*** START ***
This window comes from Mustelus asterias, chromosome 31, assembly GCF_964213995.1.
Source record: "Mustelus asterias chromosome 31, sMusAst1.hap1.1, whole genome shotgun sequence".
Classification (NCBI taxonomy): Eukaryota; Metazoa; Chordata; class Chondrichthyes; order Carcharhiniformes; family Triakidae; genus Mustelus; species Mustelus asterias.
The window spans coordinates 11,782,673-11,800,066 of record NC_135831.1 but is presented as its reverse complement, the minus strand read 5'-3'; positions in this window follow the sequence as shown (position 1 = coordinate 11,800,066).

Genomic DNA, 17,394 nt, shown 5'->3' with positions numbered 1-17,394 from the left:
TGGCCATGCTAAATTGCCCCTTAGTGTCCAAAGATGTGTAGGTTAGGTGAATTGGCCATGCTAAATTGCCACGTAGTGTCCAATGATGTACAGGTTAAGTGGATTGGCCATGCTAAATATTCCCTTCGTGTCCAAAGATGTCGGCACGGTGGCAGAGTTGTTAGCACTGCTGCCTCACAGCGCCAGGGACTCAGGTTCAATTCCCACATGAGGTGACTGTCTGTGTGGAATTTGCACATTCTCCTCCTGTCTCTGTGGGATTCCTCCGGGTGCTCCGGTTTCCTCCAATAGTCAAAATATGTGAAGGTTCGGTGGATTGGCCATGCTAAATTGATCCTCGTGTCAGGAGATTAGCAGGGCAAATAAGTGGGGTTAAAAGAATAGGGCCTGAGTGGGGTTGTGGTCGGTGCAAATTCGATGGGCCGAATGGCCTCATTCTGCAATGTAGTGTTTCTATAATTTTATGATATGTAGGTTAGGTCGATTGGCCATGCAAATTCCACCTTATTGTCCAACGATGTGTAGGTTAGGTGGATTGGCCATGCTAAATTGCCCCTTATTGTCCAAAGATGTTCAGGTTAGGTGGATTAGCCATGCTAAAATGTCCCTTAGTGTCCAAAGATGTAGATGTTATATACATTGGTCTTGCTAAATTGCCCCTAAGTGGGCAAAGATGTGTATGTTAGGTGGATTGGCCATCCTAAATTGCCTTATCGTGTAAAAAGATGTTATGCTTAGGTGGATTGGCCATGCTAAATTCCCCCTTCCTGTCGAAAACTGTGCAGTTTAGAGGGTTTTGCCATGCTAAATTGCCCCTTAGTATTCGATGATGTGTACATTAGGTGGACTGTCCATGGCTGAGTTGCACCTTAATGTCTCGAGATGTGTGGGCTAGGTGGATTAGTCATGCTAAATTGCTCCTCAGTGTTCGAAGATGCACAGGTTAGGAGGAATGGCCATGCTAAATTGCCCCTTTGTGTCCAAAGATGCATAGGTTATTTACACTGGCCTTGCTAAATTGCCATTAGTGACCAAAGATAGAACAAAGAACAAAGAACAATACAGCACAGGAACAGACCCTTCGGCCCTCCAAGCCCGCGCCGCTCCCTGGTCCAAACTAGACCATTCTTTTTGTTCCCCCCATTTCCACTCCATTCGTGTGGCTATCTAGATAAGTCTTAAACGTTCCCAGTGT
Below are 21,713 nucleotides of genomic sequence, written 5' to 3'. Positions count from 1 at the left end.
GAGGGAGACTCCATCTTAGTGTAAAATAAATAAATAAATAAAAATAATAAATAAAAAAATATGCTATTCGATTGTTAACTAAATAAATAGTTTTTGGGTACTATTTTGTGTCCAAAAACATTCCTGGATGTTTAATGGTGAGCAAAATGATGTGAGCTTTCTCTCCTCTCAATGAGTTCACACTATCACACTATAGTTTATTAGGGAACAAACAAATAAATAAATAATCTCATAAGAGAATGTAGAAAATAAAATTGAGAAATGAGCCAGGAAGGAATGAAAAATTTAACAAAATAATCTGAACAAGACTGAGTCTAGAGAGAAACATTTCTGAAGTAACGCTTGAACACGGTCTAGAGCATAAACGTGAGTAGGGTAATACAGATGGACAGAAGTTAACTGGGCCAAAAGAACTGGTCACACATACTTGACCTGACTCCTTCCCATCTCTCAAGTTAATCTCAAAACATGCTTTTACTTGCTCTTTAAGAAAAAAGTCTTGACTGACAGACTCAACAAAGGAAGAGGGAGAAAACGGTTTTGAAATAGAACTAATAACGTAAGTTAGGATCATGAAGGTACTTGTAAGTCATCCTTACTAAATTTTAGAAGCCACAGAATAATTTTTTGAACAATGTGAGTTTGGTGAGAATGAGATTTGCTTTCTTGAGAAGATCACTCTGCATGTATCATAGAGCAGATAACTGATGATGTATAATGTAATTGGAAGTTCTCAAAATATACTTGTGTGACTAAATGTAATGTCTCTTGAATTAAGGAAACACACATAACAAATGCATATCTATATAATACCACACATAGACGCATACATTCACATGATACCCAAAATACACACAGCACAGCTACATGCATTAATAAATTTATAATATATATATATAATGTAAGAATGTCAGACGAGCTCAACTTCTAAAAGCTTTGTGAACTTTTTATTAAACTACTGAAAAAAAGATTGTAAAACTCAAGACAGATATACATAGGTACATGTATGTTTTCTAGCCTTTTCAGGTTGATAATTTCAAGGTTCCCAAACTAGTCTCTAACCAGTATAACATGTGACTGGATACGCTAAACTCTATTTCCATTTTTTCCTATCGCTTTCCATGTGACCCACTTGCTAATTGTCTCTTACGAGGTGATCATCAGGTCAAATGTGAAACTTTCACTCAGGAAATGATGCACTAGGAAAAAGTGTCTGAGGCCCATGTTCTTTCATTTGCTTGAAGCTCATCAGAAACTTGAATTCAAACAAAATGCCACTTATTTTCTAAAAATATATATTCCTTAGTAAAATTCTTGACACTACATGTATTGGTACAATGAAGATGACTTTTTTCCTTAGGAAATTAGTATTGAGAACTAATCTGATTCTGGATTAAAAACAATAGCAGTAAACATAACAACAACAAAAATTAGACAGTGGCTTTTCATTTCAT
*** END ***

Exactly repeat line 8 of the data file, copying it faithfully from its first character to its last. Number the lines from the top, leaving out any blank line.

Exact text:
GAGGGAGACTCCATCTTAGTGTAAAATAAATAAATAAATAAAAATAATAAATAAAAAAATATGCTATTCGATTGTTAACTAAATAAATAGTTTTTGGGTACTATTTTGTGTCCAAAAACATTCCTGGATGTTTAATGGTGAGCAAAATGATGTGAGCTTTCTCTCCTCTCAATGAGTTCACACTATCACACTATAGTTTATTAGGGAACAAACAAATAAATAAATAATCTCATAAGAGAATGTAGAAAATAAAATTGAGAAATGAGCCAGGAAGGAATGAAAAATTTAACAAAATAATCTGAACAAGACTGAGTCTAGAGAGAAACATTTCTGAAGTAACGCTTGAACACGGTCTAGAGCATAAACGTGAGTAGGGTAATACAGATGGACAGAAGTTAACTGGGCCAAAAGAACTGGTCACACATACTTGACCTGACTCCTTCCCATCTCTCAAGTTAATCTCAAAACATGCTTTTACTTGCTCTTTAAGAAAAAAGTCTTGACTGACAGACTCAACAAAGGAAGAGGGAGAAAACGGTTTTGAAATAGAACTAATAACGTAAGTTAGGATCATGAAGGTACTTGTAAGTCATCCTTACTAAATTTTAGAAGCCACAGAATAATTTTTTGAACAATGTGAGTTTGGTGAGAATGAGATTTGCTTTCTTGAGAAGATCACTCTGCATGTATCATAGAGCAGATAACTGATGATGTATAATGTAATTGGAAGTTCTCAAAATATACTTGTGTGACTAAATGTAATGTCTCTTGAATTAAGGAAACACACATAACAAATGCATATCTATATAATACCACACATAGACGCATACATTCACATGATACCCAAAATACACACAGCACAGCTACATGCATTAATAAATTTATAATATATATATATAATGTAAGAATGTCAGACGAGCTCAACTTCTAAAAGCTTTGTGAACTTTTTATTAAACTACTGAAAAAAAGATTGTAAAACTCAAGACAGATATACATAGGTACATGTATGTTTTCTAGCCTTTTCAGGTTGATAATTTCAAGGTTCCCAAACTAGTCTCTAACCAGTATAACATGTGACTGGATACGCTAAACTCTATTTCCATTTTTTCCTATCGCTTTCCATGTGACCCACTTGCTAATTGTCTCTTACGAGGTGATCATCAGGTCAAATGTGAAACTTTCACTCAGGAAATGATGCACTAGGAAAAAGTGTCTGAGGCCCATGTTCTTTCATTTGCTTGAAGCTCATCAGAAACTTGAATTCAAACAAAATGCCACTTATTTTCTAAAAATATATATTCCTTAGTAAAATTCTTGACACTACATGTATTGGTACAATGAAGATGACTTTTTTCCTTAGGAAATTAGTATTGAGAACTAATCTGATTCTGGATTAAAAACAATAGCAGTAAACATAACAACAACAAAAATTAGACAGTGGCTTTTCATTTCAT